Cadmus

Archive for November, 2011

Rethinking Growth: The Need for a New Economics

For over 40 years the Club of Rome has been concerned with the sustainability of our planet. The conclusion of the famous first report to the Club of Rome The Limits to Growth that the world was on an unsustainable path was anticipatory and prescient.1 Although Limits caused considerable debate, after an initial flurry of interest, the message of the Club of Rome was largely ignored. Only now is this message beginning to re-acquire the currency it deserves, but we have lost much time. Read More

The World in 2052

Humanity has made immense progress over the last few decades. The starting point for setting a future’s agenda can be anchored in a healthier, better educated, more prosperous, and better informed and connected world than ever.

Humanity finds itself at an evolutionary crossroad. The choice is between a perfect storm of progressively deepening crises and expanding perspectives of unprecedented opportunities. Read More

A Mediterranean – EU Community for a New Era of Mankind

Appeal

And suddenly everything is different! With the Arab Spring we are entering into a new era while the European Union itself is facing huge challenges. This is the time to innovate! Diplomacy, economy and society have to be rethought to respond to the aspirations towards a new development model, the strengthening of the rule of law, and the establishment of a new framework for integrating regional economies. In addition to the differentiated approach the European Commission is proposing that the ‘Partnership for Democracy and Shared Prosperity’ open to all Mediterranean Countries, and that a ‘Mediterranean-EU Community (MED-EU)’, limited to countries having embraced real democracy and a peace agenda, should be launched. Read More

Boundless Frontiers of Untold Wealth

Society constitutes an invisible web of relationships between its members. It has a defined structure of authority, status, rights, knowledge, beliefs, values, laws, specialized institutions, functional systems and formal activities radiating down and out from centers of power to the periphery. Beyond the perceptible limits lies an amorphous unknown territory akin to the undiscovered New World which Columbus encountered on his first voyage in search of untold wealth through an unchartered passage to India. The organized part of society is always complemented by an unorganized vastness which is largely unperceived but seething with potential. The organized portion is creative of structured social forces, wealth, power and knowledge, symbols and symbolic power. Beyond that lies an unorganized expanse from which unrealized potential continuously emerges. The perception of limits is always confined to the organized society, a boundless finite encompassed and embraced by a boundless infinity of unimagined opportunity. Read More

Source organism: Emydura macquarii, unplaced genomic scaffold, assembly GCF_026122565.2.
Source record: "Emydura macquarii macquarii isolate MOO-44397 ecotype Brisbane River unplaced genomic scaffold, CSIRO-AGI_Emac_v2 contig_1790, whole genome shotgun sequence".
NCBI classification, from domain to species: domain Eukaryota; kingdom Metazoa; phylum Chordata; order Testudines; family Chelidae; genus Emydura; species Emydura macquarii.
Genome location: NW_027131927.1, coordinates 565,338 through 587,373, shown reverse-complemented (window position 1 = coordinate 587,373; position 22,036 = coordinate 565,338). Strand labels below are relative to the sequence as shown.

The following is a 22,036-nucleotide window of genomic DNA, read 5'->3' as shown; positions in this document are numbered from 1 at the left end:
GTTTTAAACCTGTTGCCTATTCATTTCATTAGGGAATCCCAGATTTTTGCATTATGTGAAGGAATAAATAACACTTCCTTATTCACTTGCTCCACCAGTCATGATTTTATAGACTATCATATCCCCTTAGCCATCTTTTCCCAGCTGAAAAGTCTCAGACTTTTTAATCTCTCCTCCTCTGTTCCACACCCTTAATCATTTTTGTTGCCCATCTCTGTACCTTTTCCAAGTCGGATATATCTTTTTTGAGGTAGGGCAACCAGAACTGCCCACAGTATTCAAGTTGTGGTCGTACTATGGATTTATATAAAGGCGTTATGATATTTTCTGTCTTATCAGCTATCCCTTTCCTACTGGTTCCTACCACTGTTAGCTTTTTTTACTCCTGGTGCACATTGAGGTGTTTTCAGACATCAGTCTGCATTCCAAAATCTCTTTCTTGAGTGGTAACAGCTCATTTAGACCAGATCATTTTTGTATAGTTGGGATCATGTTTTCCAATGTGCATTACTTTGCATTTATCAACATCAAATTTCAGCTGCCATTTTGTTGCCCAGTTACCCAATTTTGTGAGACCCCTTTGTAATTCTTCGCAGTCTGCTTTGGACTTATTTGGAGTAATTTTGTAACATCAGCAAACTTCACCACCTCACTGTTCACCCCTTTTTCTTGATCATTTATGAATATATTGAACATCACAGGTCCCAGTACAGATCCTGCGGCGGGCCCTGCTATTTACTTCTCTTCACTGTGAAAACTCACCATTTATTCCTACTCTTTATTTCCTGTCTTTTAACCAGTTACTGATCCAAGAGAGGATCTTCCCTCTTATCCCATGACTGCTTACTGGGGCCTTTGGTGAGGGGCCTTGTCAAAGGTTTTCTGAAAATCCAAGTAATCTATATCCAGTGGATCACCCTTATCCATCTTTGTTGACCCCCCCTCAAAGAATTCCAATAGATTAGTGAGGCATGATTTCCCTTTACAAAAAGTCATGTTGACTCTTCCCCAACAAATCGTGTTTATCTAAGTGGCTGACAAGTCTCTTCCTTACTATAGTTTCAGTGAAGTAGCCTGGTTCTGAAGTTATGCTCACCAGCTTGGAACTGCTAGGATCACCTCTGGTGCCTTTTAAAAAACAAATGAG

Organizing International Food Security

At the time of this writing, more than 10 million lives are at risk on the Horn of Africa due to food shortages arising from poor rainfall and a consequently dismal harvest. But the source of their food insecurity in the region is also related to conflict, environment, education, governance, health and other issues. Famine has reoccurred in spite of a doubling of development aid and tripling of humanitarian aid over the past decade. In this day and age, is global food insecurity really unavoidable? Read More

Organization Abolishes Scarcity

Society is an intricately complex web of mutually beneficial, productive and collaborative relationships between people, activities, institutions, laws, ideas and values. Ideas and values determine the breadth, depth and heights of civilization and culture to which society attains. Organization constitutes the warp and woof of that web and determines its strength, quality, amplitude and capacity for accomplishment. Read More

Inside this Issue

In moments of crisis, all thoughts are preoccupied with immediate remedies to meet urgent needs, rather than reflection on root causes and ultimate solutions. Yet history suggests that it is only when we are under supreme duress that we are willing to put all the cards on the table and consider the comprehensive and fundamental changes needed to effect permanent solutions. Thus, it required the dire circumstances of the Great Crash and the Great Depression to give birth to the New Deal reforms in America 75 years ago, which ushered in decades of financial stability, full employment and unprecedented prosperity. It required the destruction wrought by nationalist ambitions in two world wars to give birth to the UN system – faulty, no doubt, but sufficient to prevent a repetition of global war since 1945. Read More

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